Book 31: Tenth of December by George Saunders
Book 32: The New Yorker Stories by Ann Beattie
Book 33: Vampires in the Lemon Grove by Karen Russell
Three story collections; two of recent note.
On its front page, The New York Times Magazine proclaims George Saunders' Tenth of December "the best book you will read this year."
Hyperbole, perhaps, but than again maybe not. This is a wonderful collection brimming with stories that are quirky, provocative, humorous and deeply humane.
My favorite is the title story, Tenth of December, a tender story in which a fat little boy with an overactive imagination sets out to save a man determined to take his own life. In a bit of turnabout, it's the little boy who needs rescued.
And yet in the very act of being rescued he becomes the rescuer as a man confronting his own mortality grasps the value of small kindnesses and the richness of life.
This is a story that is better -- richer -- with each reading.
Saunders' stories, which can approach the bizarre, are like no other story collection I can recall. Prospective readers may view that as a warning or an invitation, or a little of both.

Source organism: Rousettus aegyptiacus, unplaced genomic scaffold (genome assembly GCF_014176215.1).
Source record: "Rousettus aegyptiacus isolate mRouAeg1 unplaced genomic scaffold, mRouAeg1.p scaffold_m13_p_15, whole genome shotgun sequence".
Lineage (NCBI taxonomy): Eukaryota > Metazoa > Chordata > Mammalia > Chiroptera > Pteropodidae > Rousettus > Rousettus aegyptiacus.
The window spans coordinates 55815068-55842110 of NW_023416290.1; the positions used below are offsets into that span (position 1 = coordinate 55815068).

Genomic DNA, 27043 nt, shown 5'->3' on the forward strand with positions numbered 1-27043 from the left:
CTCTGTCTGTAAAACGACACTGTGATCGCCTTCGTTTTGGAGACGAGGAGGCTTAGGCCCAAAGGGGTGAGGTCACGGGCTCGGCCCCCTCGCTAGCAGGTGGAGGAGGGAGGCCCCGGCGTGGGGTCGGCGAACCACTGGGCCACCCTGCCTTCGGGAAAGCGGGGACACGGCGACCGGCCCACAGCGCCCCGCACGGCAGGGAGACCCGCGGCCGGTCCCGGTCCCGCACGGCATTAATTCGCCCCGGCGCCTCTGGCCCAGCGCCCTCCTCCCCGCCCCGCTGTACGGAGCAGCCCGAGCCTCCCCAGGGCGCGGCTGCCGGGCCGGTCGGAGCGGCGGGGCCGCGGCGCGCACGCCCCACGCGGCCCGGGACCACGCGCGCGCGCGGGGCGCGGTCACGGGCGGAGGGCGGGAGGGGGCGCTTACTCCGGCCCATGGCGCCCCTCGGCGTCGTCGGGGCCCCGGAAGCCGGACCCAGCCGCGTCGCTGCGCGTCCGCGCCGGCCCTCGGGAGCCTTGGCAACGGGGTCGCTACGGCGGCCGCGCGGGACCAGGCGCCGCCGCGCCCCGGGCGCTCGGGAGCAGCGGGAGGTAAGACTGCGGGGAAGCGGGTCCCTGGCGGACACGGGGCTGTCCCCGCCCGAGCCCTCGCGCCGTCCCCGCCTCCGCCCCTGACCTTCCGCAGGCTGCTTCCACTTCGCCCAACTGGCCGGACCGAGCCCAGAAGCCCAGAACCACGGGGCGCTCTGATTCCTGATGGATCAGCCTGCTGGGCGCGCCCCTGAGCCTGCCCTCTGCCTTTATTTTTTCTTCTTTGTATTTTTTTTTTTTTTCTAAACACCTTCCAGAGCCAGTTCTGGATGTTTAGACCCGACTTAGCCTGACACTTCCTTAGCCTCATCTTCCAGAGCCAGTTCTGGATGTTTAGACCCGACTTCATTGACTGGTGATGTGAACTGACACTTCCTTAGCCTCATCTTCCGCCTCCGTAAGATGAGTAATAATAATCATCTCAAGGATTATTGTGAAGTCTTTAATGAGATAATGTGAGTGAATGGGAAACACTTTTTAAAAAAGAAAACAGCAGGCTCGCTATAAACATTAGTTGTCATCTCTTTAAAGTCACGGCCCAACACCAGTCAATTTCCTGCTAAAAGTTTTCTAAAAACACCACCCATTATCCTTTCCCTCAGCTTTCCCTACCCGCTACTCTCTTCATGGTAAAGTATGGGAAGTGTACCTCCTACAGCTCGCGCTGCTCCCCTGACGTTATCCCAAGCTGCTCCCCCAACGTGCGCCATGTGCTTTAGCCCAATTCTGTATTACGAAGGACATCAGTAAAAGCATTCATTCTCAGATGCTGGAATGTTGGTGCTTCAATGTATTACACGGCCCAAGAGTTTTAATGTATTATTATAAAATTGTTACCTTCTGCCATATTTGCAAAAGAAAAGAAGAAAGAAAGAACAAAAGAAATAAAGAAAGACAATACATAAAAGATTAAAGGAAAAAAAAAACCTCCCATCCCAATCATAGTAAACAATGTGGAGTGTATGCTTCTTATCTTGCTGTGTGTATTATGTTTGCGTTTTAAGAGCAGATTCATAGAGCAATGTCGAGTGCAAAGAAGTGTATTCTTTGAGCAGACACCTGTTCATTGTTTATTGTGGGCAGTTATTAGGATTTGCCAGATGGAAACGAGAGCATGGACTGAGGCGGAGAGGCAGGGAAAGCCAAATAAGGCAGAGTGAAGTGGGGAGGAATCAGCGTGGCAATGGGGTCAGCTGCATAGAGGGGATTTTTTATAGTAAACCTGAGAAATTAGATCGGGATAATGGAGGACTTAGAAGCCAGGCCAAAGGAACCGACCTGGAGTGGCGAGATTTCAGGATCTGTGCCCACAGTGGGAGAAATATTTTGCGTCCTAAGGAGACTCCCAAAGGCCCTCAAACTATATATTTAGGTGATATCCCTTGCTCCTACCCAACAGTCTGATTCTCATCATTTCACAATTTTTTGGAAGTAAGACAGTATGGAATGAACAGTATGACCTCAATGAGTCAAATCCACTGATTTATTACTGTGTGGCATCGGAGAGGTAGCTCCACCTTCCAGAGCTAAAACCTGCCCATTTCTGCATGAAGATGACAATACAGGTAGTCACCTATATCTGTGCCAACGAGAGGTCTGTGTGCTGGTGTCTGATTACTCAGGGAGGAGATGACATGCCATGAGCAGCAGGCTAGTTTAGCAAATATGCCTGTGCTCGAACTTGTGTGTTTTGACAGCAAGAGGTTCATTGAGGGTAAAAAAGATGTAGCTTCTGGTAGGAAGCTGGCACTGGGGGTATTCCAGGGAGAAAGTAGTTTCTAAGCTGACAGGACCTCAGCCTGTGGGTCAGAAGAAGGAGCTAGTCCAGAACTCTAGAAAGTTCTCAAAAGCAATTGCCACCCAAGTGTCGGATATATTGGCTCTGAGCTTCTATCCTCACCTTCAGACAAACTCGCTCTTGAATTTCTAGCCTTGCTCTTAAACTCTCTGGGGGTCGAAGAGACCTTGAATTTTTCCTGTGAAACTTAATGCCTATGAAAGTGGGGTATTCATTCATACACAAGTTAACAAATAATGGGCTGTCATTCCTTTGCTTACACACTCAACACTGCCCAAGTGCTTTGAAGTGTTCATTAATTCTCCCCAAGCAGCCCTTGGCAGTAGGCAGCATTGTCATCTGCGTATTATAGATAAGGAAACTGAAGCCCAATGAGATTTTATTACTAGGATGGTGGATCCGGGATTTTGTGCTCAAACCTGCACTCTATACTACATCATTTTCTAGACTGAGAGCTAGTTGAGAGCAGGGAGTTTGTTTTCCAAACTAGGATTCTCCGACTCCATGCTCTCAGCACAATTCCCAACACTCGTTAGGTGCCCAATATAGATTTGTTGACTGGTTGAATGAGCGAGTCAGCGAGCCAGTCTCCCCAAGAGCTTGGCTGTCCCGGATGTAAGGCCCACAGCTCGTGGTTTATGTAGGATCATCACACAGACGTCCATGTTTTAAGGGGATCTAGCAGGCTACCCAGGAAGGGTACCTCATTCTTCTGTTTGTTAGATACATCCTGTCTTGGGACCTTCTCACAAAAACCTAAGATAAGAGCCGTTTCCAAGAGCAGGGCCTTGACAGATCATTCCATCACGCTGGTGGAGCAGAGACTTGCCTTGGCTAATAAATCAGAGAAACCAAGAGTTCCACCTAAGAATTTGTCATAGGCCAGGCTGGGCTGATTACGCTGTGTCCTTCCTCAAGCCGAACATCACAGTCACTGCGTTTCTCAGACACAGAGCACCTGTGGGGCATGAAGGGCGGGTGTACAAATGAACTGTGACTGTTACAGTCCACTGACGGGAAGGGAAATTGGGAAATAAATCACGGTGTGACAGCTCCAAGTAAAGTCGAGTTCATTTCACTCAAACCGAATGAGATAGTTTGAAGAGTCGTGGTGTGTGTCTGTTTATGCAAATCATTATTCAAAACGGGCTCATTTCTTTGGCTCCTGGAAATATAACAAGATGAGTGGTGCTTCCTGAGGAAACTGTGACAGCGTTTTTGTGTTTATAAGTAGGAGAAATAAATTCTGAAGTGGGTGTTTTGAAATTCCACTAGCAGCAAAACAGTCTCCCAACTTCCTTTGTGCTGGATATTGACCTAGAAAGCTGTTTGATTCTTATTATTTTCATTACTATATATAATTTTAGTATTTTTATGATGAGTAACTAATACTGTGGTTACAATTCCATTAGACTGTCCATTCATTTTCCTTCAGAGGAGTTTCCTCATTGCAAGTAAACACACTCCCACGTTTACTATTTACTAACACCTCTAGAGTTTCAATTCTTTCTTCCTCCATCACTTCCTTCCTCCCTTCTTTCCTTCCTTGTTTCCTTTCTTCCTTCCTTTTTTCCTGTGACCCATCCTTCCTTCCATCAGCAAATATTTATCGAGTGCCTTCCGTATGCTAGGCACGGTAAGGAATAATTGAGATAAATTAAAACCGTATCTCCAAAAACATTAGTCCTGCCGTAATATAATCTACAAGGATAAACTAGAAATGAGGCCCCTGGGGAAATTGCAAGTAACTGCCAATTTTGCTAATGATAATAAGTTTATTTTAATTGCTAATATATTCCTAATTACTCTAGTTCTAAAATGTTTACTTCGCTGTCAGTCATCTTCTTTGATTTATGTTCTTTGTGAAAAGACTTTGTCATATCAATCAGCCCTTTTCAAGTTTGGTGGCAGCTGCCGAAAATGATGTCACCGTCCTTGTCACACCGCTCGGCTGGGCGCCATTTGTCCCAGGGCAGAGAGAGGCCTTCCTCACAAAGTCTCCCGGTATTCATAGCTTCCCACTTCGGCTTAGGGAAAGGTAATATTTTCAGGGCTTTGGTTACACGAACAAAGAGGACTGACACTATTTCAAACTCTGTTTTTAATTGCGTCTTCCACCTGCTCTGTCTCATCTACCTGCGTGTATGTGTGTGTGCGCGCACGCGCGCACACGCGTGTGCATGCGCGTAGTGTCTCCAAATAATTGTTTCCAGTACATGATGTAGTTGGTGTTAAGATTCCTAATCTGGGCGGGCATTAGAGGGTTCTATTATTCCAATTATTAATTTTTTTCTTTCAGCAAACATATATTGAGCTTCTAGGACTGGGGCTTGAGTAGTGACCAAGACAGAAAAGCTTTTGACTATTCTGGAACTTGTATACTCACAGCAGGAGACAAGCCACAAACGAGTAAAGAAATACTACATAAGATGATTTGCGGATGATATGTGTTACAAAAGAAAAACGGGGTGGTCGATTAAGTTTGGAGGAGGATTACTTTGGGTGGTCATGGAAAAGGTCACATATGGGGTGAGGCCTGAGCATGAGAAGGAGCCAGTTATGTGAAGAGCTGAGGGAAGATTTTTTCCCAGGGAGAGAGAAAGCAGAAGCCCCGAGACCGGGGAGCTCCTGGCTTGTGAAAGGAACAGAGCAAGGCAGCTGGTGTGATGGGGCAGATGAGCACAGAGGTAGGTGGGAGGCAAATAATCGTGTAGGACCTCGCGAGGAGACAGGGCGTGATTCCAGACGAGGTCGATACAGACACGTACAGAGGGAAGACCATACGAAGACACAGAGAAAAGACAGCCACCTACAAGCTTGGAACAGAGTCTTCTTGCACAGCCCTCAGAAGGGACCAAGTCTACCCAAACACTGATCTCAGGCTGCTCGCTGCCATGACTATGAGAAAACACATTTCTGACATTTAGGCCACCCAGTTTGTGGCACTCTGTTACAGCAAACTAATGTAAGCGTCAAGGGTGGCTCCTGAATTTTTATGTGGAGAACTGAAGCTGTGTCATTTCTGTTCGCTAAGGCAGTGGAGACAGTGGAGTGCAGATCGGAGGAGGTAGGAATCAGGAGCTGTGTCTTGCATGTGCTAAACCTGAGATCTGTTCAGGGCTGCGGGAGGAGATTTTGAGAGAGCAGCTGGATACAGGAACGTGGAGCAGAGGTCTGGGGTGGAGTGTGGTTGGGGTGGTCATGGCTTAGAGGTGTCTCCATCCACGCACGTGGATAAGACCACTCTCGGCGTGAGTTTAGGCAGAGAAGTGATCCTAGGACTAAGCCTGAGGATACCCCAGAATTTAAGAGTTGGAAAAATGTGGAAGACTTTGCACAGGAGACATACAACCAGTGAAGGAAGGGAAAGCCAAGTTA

Ann Beattie's The New Yorker Stories is a fat collection of short stories that appeared in the pages of The New Yorker between April, 1974, and November, 2006.
Beattie is a commanding writer and these stories -- very much in the vein of Alice Munro or William Trevor -- are stunningly good. Beattie's ability to reveal a depth and clarity of emotional insight from a brief scene or passing encounter is unmatched.
In only a few brief pages, from some modest moment in a person's life, Beattie delivers something powerful and true and incredibly more vast than the canvass upon which she works.
It saddens me, somewhat, but I like Karen Russell much more than her writing.
As an individual, I find her funny and bright and warm. For me, those qualities are not found in her writing.
I approached Vampires in the Lemon Grove much as I approached George Saunder's Tenth of December. I knew the stories here would be very different from what anyone else was writing -- eerie, disconcerting, strange.
I found those ingredients, but what I didn't find were stories that tapped some deeper vein of understanding or insight. I truly struggled, at times, to understand what Russell, the writer, was trying to achieve.
I will applaud, with enthusiasm, her story, Proving Up. Here, in this story set on the Nebraska plains, she she skillfully takes a story in the most unexpected direction and displays a deft hand at evoking horror from the quotidian.